Sunday, January 1, 2012
The man from Germany sent a credit card to Donna Simpson with specific instructions: Buy pizzas, Chinese food and other takeout.
He wanted Simpson to use his money to become as large as possible, and he got excited knowing he helped feed the 600-pound woman, she said.
"He didn't even need to see me," she said. "Just the fact that he was feeding me was enough of a thrill for him."
For years, the 44-year-old mother of two was a star in the fantasy fetish community that worshipped the overweight and the feeding that led to it. Simpson had a website where men paid $19 a month to watch her eat. She flew around the world for various events. And she became famous in the British papers.
But as the year winds to a close, Simpson has moved on. She left New Jersey earlier this year after her romantic relationship with a man ended and returned to her hometown of Akron.
She has turned away from the fantasy world, replacing her pre-recorded videos of her with a blog about her journey to health. She already has lost about 85 pounds, and she hopes to join a gym soon to begin walking in a pool. She has modified her eating, as well.
"I realized that I was their fantasy," she said. "Here I was getting bigger and bigger, and they had their thin wives, with 2 1/2 kids and a picket fence."
Simpson has no misconceptions.
"I'm not trying to be a size 4," she said. "I'm not trying to be a thin-mint. I just want to be normal and more active."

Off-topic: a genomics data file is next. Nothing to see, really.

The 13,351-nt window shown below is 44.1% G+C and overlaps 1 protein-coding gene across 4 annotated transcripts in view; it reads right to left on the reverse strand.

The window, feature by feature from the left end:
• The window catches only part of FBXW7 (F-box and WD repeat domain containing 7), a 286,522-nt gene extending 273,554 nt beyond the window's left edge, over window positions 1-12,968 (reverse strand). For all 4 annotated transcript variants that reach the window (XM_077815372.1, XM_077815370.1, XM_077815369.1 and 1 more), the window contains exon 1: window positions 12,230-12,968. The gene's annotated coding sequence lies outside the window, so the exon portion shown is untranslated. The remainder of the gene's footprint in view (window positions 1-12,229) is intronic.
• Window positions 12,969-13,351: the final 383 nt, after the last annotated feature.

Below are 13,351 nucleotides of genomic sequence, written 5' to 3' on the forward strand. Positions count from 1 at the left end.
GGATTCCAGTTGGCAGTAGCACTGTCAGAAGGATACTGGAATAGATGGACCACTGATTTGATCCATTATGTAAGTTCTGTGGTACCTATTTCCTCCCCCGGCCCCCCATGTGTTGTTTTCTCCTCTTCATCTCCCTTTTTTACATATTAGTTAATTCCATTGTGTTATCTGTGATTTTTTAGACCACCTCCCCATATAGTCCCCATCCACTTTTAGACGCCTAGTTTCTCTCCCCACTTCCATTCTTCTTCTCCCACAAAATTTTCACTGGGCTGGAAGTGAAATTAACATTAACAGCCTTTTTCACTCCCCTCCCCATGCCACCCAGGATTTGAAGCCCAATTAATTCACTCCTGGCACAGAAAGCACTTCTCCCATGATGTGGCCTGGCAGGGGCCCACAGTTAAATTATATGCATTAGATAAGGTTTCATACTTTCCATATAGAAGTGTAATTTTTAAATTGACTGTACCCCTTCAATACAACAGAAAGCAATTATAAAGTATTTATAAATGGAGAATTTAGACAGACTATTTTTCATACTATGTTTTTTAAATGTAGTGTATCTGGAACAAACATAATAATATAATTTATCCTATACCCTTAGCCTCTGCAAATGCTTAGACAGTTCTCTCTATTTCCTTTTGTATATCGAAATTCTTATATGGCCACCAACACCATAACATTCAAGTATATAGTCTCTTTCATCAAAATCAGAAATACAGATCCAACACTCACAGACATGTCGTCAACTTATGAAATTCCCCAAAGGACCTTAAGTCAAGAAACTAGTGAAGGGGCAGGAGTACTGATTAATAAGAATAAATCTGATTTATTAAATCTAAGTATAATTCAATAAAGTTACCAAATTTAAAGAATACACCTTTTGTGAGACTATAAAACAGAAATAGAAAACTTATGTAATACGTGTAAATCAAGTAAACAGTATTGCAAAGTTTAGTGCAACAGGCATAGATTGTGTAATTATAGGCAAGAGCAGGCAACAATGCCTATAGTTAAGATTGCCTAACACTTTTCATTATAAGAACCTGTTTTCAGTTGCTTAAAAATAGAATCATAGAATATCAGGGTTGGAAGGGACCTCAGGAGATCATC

She has struggled to lose weight for years. She weighed about 200 pounds when she attended Springfield High School in Summit County. Simpson often ate an apple a day along with a weight-loss drink.
She said she even smoked crack cocaine for a few months several years ago in an attempt to shed pounds, though she says she didn't become addicted.
"All it did was make me clean my house really, really fast," she said.
But she wants to drop to about 300 pounds, a move that would help her raise her 4-year-old daughter, Jacqueline, and 15-year-old son, Devin.
Simpson, who stands 5-feet, 4-inches tall, dismissed those who may be stunned by someone who weighs that much. She said she would be healthier and happier than when men watched her and sought her out.
Simpson also said some of the people who watched her were rich attorneys, accountants and college students who wanted to see women whom they believe are attractive.
One man from California sent her $200 a week through Western Union to buy groceries. For about six weeks earlier this year, he would call her to find out the list of foods she bought, she said.
When she told him that she was done in the fantasy world, the man became angry.
"It's not like these were toothless trolls who live under bridges," she said.
The underground community is involved in a rare form of masochism known as feederism, said Stephen Levine, the co-director of the Center for Marital and Sexual Health in Beachwood and a professor of clinical psychiatry at Case Western Reserve University. People gain satisfaction by watching others eat and become overweight.
The Internet helped it take off, he said.
"I'm hesitant to say why someone would do this," said Janet Shibley Hyde, a psychology professor at the University of Wisconsin. "There could be all kinds of reasons. But people cannot survive at that weight."